Financial and online fraud against aging adults are now considered the "crimes of the century" by the National Council on Aging. Scammers often target seniors because of perceived accumulated wealth, and feel that seniors are less likely to report crimes due to fear of embarrassment.
In fact, a new survey[i] by Home Instead, Inc., franchisor of the Home Instead Senior Care® network of franchised businesses that provide in-home care services to seniors, found that two-thirds (67 percent) of U.S. seniors have been the victim or target of at least one common online scam or hack. In addition, more than a third (38 percent) report that someone has tried to scam them online, and 28 percent of surveyed seniors have mistakenly downloaded a computer virus.
Michael Kaiser, executive director of the National Cyber Security Alliance, explains that encouraging seniors to protect themselves online can go a long way in protecting sensitive identity and financial information. "Cybersecurity is about risk reduction. It's difficult to achieve perfect security. But you can help older adults work to make themselves a more difficult target," Kaiser said.
To help seniors understand their risks online and take steps to protect themselves, the Home Instead Senior Care network collaborated with the National Cyber Security Alliance to launch a new public education program, Protect Seniors Online, available at www.ProtectSeniorsOnline.com. The new program offers free resources and tips to help seniors understand how scammers operate, familiarize themselves with the most common senior scams and provides proactive steps seniors and caregivers can take to protect sensitive information. The resources include the online "Can You Spot an Online Scam?" quiz to test seniors' cyber security knowledge.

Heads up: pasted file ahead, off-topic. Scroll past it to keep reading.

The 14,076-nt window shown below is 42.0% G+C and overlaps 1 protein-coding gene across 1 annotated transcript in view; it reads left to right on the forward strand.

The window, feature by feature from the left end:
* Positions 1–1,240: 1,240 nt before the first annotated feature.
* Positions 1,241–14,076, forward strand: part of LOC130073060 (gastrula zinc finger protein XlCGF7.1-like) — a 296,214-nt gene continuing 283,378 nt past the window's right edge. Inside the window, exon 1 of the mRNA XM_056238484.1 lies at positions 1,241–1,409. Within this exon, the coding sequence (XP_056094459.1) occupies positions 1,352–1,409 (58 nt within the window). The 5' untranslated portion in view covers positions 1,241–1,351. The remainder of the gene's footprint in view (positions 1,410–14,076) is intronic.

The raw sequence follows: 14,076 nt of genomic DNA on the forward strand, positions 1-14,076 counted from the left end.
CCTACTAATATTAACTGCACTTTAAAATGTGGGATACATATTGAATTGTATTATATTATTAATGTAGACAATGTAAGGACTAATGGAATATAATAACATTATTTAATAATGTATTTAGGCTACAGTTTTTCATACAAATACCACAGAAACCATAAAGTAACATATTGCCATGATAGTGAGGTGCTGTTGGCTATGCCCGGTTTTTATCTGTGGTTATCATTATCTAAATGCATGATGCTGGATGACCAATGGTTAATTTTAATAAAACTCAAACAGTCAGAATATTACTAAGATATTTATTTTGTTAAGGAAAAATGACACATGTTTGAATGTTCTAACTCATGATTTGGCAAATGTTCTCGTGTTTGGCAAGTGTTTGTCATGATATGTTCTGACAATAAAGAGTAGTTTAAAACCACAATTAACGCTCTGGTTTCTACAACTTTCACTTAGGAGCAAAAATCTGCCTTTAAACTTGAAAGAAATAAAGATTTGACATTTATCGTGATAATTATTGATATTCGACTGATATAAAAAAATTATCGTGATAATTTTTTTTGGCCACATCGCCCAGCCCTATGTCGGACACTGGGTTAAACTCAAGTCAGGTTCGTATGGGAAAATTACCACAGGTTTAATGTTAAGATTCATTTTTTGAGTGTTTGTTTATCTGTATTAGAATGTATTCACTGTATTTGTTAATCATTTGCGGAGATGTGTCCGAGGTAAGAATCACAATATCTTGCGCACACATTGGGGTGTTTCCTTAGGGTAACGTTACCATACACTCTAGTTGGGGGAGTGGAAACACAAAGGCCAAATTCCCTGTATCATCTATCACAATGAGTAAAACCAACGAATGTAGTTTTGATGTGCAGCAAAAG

"For seniors, this is a time in their lives when they should be able to trust that their life's earnings are protected," said Bob Koch, owner of the Home Instead Senior Care office serving McHenry, southwest Lake and northwest Cook counties. "Unfortunately, we know there are people who violate this trust. That's why we are committed to helping seniors understand the ways they are at risk online and how to protect their information to reduce their chances of being scammed."
Research shows that more and more seniors are going online – and putting themselves at risk. According to Home Instead's survey, 97 percent of aging adults use the internet at least once a week. They most commonly use the internet for email, with 94 percent of seniors doing so weekly. Seniors also use the internet to manage finances, with 41 percent banking online and over a quarter (26 percent) paying bills online. Seniors are also active on social media, with 51 percent using Facebook or Twitter at least once a week. All that time online – coupled with what scammers view as perceived financial security and a trusting nature – can make seniors a primary target for scammers.
Seniors are encouraged to take the following precautions, compiled from the National Cyber Security Alliance, Stop Think and Connect and the Home Instead Senior Care network, to protect themselves online:
"Our hope is that by highlighting the ways scammers can gather sensitive information, and providing seniors with cybersecurity strategies they can implement themselves, we can help ensure their personal information, financial security and independence stay protected," explains Koch.
Seniors can test their cybersecurity skills at "Can You Spot an Online Scam?" and view other program resources and tips at ProtectSeniorsOnline.com. Or, contact your local Home Instead Senior Care office for additional resources and to learn how their professional CAREGiversSM may be able to assist.
[i] In October 2016, FleishmanHillard conducted telephone interviews with a random, self-selected sample of 1,003 North American seniors in the United States (503 seniors) and Canada (500 seniors) who use the internet or email more than once a month and own or have access to an internet-capable device.